Have you ever traveled across the world, fighting so hard for something you believed in, only to find out that the entire time…you’d been wrong?
In Golden Sun: The Lost Age, you take control of one of the villains from the first game: Felix. Felix is accompanied by Jenna, his sister, and Kraden, an old man from the village of Vale. The two siblings are also from Vale, but Felix disappeared three years prior and was presumed dead. He returned at the start of Golden Sun, and with the help of the other villains from the game, kidnapped his own sister and her mentor.
In addition to Felix, Jenna, and Kraden, they are also accompanied by another captive, Sheba. Felix kidnapped her as well, as they needed her Psynergy powers to access one of the Elemental Lighthouses.
Of these four characters, only three are ‘useful’. Kraden does not have Psynergy powers, and thus does not fight alongside your party. He will pop out now and then with some sagely advice, and then disappear until you forget about him again.
Felix, much like Isaac, is a Venus Adept. Jenna is a Mars Adept, and Sheba is a Jupiter Adept. Along the way you will come across Piers, a Mercury Adept, who will eventually join your party and take you to his homeland.
As the second game, Golden Sun: The Lost Age is a continuation of Golden Sun. The two were actually supposed to be a single game, but it was too big, so they split it into two. For those who have completed Golden Sun, you can actually transfer your in-game data, stats, items, and Djinn to The Lost Age, allowing your party to be just as you left them when the two groups meet up.
With simple controls that are easy to learn, you will quickly be accustomed to The Lost Age. With a turn based battle system, you fight a various number of enemies along the way to your end goal: light the Elemental Lighthouses and restore the power of Alchemy to the world of Weyard.
This is exactly what Isaac and his party are trying to stop you from doing, and when your groups meet up they have quite the discussion. I won’t spoil anything here, but let’s just say that they team up to save the world together.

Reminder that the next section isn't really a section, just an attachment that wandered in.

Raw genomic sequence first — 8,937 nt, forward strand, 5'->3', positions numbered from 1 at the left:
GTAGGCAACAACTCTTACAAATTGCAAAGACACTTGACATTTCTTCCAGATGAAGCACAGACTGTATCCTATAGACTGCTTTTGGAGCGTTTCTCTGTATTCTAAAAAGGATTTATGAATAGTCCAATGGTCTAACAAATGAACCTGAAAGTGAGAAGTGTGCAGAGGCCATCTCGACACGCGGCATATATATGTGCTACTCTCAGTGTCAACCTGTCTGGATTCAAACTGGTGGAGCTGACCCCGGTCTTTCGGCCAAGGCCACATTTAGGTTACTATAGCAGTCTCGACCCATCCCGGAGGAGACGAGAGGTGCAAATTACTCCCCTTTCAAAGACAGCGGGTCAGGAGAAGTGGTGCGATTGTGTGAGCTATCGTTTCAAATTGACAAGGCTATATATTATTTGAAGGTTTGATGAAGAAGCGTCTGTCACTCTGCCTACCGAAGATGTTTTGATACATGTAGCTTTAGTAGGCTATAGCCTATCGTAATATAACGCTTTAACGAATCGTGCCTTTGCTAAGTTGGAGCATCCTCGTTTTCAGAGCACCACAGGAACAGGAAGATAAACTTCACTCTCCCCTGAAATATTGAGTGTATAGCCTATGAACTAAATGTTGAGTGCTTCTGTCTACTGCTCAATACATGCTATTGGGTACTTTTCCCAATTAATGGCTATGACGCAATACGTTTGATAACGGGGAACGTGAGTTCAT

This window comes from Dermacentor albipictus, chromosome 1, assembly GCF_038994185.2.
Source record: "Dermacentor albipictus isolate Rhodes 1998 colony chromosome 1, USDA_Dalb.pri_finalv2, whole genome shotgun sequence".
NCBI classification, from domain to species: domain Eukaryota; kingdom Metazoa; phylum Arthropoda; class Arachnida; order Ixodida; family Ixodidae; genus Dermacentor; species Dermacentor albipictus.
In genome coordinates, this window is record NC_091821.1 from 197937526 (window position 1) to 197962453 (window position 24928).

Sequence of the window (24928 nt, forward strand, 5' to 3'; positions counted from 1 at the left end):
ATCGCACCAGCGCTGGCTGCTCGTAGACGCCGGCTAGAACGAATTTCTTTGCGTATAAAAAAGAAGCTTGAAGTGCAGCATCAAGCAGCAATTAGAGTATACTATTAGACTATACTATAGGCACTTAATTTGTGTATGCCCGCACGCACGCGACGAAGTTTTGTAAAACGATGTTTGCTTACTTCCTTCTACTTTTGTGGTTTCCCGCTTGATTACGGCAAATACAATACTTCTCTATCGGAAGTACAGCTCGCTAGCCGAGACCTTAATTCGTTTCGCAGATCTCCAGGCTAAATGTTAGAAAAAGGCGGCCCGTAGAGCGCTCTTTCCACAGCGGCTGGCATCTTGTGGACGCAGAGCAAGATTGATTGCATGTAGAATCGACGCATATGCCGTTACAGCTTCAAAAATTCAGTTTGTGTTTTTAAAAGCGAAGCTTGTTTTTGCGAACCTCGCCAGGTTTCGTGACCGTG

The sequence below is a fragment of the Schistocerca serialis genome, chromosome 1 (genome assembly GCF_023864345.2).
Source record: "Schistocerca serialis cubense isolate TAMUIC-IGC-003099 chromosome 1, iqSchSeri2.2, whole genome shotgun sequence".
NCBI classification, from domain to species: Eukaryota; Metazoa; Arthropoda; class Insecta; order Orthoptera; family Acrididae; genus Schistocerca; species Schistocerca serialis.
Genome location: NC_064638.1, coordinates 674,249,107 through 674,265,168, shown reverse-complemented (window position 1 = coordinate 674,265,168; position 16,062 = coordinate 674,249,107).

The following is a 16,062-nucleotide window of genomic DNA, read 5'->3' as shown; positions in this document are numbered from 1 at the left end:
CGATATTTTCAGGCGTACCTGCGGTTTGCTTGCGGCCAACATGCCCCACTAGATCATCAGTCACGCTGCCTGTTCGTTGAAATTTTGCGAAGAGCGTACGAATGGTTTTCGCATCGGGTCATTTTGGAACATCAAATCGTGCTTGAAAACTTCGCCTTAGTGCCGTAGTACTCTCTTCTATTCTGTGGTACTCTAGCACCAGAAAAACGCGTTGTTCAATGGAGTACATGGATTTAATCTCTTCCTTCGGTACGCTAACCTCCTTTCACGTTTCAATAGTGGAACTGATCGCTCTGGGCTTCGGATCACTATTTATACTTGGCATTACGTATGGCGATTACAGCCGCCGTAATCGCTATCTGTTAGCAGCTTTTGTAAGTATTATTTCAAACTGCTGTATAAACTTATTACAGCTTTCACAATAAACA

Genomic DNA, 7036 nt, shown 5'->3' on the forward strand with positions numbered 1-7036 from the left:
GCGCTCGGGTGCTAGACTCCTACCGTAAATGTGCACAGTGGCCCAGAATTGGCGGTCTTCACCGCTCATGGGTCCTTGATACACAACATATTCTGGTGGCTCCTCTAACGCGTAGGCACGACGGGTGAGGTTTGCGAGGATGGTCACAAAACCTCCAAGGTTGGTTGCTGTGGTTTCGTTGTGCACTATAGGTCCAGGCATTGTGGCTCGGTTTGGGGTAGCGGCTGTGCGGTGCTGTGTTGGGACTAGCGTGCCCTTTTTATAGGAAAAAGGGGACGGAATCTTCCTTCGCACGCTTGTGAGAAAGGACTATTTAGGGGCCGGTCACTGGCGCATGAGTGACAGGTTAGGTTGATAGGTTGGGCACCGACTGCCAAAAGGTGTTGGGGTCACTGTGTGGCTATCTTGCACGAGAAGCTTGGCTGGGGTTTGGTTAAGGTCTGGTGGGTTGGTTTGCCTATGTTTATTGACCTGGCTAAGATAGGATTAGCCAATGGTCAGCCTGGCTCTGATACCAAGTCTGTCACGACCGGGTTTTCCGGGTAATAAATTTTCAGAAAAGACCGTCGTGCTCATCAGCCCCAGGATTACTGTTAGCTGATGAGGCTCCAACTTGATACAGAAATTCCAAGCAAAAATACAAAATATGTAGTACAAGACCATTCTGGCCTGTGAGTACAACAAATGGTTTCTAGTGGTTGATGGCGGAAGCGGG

Just like its predecessor, Golden Sun: The Lost Age places you into the world of Djinn and Psynergy. For the uninitiated, Psynergy is elemental power, identified by Mars (fire), Venus (earth), Jupiter (wind), and Mercury (water).
There are descendants of an ancient race of people who were able to harness these powers, and in the current age they are referred to as Adepts. Each Adept is born with the ability to control a single element, which is usually passed down from a parent.
Spread throughout the world of Weyard are creatures called Djinni, or Djinn (plural). These creatures are made of pure elemental energy, and will join your party and faithfully help you in your battles. Coming in four varieties, you can set a Djinni not of an Adept’s Psynergy category to give the access to both types of Psynergy.
For example, if you give a Venus Adept a Mars Djinni, they will then gain access to Psynergy abilities belonging to both Venus and Mars. This can be helpful, but some people prefer to keep their parties ‘pure’ and give each Adept the Djinni of their own category, which can arguably make them even stronger.
With an open world to explore, it is easy to grind but also very easy to get lost and confused. There is no real way to know your objectives in the game, so if you forget where you are going, it will take way too much time to find the way forward. It can be easy to miss Djinni and other items.
Additionally, even when you are going the right way, it can be tough to figure out what you are supposed to do to proceed. This can be a pain, and I found it quite annoying, especially if I went long periods of time without playing. This made it hard to pick up and play again, and I wish I had simply played it in one go from the start.
Despite these issues, I am willing to overlook them to appreciate Golden Sun: The Lost Age for what it truly is: a remarkable JRPG that meets its potential, and also runs an incredible story. If you have the time to play it in a single sitting (or the time span of about a week), do it. It will be fulfilling and remarkable, and I can guarantee that you will enjoy it.
The Lost Age is funny, exciting, surprising, heartbreaking, and so much more. I cannot recommend it more. With a beautiful soundtrack and exciting sound effects, this old school RPG is the best of the best. You can truly appreciate the familiar GBA graphics that are much like Final Fantasy, and playing it will take you back to those nostalgic good old days.
The Golden Sun series is my favorite, and I recommend each of the three games without hesitation. They are each a continuation of a single story, and I love them for that.
The Lost Age in particular is amazing. As the climax and ending to the first part of the story (looking at Golden Sun and Golden Sun: The Lost Age as one), it is extraordinary. I absolutely loved this game.
Despite the fact that it can be annoying and complicated as well as confusing, I still love it. No game is perfect, but this game does come pretty close. The positive qualities truly do outweigh and outnumber the negative ones.
I honestly wish that every gamer could and would play the Golden Sun games. They are such amazing pieces of RPG history, as they truly set the ‘golden’ standard back in the day. It has become the game that I judge all other games by, and although I have found better games, it is still my favorite.
As my favorite, I’d better be getting back to it. The flat world of Weyard needs a hero to save it, after all…
Copyright 2018 Ammon Hansen
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